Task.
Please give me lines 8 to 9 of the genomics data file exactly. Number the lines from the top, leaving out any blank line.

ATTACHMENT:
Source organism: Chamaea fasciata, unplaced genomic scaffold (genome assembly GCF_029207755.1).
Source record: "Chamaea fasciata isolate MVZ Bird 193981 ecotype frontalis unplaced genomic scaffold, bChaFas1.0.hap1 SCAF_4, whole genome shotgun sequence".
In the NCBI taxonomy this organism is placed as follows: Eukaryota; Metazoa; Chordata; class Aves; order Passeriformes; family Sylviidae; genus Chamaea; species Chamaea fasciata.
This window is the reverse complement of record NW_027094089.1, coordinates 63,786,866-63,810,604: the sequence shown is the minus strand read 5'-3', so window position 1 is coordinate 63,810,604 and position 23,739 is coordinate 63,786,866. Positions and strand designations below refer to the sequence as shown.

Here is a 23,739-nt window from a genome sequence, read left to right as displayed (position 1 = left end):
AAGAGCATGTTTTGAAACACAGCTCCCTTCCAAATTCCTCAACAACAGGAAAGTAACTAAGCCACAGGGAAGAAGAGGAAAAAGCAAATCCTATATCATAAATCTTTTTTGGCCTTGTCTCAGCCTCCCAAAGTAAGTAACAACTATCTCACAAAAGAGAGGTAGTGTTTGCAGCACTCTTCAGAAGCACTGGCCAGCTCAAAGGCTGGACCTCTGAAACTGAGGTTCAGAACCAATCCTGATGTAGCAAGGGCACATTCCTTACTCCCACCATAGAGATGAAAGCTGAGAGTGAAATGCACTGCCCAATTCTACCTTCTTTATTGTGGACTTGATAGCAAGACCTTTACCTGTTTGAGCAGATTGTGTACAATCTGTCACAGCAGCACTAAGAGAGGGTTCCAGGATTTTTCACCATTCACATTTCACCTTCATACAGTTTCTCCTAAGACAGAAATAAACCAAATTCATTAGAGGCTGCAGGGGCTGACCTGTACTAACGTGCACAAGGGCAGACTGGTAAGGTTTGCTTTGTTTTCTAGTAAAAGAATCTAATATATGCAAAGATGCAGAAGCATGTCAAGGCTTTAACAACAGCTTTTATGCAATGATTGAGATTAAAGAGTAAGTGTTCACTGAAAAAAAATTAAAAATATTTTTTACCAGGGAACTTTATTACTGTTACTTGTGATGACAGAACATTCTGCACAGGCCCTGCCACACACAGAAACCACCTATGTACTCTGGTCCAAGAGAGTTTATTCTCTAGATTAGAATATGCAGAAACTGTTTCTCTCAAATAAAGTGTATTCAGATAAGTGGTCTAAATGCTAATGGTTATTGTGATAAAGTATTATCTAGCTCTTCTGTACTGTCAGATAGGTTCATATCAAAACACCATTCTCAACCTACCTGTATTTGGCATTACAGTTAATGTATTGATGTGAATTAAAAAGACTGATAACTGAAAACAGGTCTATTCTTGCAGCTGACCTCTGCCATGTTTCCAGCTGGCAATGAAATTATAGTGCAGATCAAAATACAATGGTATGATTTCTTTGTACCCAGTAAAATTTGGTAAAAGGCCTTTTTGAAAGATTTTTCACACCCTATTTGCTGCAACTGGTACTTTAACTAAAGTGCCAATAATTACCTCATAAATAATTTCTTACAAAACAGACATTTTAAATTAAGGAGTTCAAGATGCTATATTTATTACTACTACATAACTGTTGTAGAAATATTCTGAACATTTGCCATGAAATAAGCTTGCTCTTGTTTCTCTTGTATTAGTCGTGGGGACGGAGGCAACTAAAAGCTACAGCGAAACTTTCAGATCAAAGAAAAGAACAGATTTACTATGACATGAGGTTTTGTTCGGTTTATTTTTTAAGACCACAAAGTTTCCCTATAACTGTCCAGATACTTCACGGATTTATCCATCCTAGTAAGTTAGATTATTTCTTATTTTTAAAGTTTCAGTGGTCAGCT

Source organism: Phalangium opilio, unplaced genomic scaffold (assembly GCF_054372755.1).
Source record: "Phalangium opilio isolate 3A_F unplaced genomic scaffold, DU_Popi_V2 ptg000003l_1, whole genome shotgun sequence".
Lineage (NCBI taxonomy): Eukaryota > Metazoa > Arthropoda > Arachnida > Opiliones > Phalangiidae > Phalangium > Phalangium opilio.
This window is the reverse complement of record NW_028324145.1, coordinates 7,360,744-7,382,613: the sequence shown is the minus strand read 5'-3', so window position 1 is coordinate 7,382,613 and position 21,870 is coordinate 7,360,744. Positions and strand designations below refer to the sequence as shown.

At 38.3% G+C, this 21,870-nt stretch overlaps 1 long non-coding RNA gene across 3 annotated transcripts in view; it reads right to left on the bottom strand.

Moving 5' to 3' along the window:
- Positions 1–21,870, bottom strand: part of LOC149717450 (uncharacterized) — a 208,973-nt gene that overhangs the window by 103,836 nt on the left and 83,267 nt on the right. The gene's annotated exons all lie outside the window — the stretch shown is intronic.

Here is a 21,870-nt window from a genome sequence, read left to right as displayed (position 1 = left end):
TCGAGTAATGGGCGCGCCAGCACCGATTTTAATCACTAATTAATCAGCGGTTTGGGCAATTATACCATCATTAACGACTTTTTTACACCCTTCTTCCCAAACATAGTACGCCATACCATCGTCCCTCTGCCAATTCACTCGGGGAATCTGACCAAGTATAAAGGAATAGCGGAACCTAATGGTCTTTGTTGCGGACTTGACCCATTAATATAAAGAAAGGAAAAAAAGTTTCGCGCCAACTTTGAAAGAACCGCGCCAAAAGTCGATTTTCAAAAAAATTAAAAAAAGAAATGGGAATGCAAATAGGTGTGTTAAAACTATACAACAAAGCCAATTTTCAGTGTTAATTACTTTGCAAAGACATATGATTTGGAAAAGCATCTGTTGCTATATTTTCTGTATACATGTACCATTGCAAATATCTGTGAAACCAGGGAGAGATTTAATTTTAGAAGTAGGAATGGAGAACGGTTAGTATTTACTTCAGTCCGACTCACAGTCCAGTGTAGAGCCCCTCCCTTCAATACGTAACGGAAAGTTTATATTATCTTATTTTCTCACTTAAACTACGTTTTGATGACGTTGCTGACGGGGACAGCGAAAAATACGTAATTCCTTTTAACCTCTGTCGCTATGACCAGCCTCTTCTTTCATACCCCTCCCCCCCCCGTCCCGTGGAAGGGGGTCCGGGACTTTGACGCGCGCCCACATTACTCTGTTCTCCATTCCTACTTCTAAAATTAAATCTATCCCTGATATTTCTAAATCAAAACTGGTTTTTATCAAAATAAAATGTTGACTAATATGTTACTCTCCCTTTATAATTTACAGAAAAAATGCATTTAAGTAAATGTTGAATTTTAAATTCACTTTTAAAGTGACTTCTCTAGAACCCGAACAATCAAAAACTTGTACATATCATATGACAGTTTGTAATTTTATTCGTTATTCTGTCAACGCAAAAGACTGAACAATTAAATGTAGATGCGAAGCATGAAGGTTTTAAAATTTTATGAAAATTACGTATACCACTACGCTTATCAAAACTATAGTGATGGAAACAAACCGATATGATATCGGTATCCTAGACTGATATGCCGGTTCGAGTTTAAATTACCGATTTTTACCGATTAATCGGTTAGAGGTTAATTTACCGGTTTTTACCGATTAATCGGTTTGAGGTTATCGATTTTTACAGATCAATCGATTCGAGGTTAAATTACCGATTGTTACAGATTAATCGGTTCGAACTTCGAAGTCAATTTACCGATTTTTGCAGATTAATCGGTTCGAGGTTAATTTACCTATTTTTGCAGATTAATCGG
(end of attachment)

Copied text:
Source record: "Phalangium opilio isolate 3A_F unplaced genomic scaffold, DU_Popi_V2 ptg000003l_1, whole genome shotgun sequence".
Lineage (NCBI taxonomy): Eukaryota > Metazoa > Arthropoda > Arachnida > Opiliones > Phalangiidae > Phalangium > Phalangium opilio.